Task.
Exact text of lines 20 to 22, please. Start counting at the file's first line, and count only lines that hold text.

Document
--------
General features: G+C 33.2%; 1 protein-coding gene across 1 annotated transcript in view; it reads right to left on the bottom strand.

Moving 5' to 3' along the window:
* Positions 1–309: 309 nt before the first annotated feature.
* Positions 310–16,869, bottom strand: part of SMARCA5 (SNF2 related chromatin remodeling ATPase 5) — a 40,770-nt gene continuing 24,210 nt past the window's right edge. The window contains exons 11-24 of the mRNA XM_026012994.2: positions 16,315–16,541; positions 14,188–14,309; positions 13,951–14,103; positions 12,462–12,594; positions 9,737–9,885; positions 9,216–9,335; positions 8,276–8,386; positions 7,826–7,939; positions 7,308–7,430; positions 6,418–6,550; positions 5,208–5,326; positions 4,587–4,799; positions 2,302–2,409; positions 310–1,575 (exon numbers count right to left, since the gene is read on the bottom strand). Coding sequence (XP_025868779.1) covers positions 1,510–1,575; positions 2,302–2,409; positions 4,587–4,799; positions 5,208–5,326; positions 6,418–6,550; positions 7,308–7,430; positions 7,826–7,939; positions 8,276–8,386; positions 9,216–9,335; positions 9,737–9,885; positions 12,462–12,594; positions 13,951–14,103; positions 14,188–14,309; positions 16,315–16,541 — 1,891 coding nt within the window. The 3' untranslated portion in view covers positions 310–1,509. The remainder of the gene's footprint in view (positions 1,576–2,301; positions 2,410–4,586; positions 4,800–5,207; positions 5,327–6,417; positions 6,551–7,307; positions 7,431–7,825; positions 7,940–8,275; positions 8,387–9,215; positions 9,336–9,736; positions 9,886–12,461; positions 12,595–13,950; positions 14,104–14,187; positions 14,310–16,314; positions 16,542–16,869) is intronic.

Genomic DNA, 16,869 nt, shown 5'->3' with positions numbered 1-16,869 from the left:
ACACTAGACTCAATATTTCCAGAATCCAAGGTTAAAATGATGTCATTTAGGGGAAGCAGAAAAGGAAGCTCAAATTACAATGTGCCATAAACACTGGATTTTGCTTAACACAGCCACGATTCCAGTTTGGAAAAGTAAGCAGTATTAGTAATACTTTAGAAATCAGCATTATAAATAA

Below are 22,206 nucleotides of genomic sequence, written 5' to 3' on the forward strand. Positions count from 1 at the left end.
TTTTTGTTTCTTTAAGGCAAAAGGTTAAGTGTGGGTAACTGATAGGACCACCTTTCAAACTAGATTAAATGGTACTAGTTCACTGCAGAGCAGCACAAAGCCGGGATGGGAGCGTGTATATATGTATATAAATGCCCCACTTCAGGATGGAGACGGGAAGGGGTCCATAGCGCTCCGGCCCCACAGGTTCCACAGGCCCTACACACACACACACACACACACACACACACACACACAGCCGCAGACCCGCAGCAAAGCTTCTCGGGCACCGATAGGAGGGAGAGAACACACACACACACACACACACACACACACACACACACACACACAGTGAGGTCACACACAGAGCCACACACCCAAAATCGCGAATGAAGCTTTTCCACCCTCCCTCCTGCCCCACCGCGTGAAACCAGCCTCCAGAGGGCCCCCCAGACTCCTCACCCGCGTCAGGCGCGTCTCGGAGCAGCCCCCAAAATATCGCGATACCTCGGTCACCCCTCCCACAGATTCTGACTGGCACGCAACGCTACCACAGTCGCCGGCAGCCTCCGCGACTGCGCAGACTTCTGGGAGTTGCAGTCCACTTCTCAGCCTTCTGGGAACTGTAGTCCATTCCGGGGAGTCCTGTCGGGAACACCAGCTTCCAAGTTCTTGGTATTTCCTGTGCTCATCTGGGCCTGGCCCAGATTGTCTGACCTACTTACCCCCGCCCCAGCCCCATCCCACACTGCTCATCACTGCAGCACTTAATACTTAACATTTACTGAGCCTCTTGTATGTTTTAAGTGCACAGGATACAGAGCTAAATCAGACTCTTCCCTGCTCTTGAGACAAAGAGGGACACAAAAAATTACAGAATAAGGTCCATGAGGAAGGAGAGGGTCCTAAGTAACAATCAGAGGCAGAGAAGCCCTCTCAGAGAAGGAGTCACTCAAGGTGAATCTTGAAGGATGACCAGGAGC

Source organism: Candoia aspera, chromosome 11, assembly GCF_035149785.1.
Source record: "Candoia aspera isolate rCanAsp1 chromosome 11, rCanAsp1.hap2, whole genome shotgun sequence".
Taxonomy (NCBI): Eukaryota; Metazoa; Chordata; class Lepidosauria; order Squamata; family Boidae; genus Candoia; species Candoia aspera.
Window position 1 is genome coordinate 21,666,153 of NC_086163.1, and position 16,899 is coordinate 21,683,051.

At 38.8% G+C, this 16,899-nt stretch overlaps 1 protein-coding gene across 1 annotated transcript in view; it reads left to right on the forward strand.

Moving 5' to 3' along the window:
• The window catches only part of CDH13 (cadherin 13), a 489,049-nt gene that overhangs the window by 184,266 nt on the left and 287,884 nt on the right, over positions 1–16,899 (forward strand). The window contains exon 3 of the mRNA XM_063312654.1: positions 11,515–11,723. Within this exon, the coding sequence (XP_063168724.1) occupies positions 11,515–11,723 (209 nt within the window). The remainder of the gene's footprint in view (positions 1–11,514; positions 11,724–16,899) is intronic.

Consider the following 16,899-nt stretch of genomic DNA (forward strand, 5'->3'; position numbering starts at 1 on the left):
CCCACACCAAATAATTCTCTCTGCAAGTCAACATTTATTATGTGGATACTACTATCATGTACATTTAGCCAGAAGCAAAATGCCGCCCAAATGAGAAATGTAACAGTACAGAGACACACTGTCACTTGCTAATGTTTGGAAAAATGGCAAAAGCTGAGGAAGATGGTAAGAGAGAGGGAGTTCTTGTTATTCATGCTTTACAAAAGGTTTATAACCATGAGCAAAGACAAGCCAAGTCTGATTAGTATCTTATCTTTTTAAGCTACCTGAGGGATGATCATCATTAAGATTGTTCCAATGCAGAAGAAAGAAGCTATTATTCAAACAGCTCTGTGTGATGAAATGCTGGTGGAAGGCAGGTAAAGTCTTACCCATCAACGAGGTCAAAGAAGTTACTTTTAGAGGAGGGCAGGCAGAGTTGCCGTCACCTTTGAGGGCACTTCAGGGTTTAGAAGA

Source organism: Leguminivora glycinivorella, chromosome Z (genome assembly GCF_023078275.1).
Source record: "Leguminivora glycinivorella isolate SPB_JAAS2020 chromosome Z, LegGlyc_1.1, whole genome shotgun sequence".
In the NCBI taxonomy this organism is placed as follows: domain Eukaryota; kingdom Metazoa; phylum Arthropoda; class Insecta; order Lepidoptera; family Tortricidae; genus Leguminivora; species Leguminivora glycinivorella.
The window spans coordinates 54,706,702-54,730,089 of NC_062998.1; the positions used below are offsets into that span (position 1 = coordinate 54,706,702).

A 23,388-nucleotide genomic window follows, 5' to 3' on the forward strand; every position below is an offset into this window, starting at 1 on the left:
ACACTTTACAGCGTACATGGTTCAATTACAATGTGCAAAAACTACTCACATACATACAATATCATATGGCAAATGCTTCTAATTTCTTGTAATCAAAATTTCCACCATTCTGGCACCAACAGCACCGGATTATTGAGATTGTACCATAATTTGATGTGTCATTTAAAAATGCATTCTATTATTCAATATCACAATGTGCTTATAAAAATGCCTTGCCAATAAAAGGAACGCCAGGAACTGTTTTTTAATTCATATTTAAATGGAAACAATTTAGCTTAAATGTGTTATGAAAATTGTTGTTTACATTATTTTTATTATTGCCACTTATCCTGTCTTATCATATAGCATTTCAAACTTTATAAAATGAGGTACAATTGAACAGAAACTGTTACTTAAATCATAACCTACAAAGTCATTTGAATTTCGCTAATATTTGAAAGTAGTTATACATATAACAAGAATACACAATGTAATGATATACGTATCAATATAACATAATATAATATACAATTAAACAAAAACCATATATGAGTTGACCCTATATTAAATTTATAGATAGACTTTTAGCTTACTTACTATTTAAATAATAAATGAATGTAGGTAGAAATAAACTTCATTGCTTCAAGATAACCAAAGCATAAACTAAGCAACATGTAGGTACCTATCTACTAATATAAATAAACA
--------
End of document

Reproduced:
In the NCBI taxonomy this organism is placed as follows: domain Eukaryota; kingdom Metazoa; phylum Arthropoda; class Insecta; order Lepidoptera; family Tortricidae; genus Leguminivora; species Leguminivora glycinivorella.
The window spans coordinates 54,706,702-54,730,089 of NC_062998.1; the positions used below are offsets into that span (position 1 = coordinate 54,706,702).

A 23,388-nucleotide genomic window follows, 5' to 3' on the forward strand; every position below is an offset into this window, starting at 1 on the left: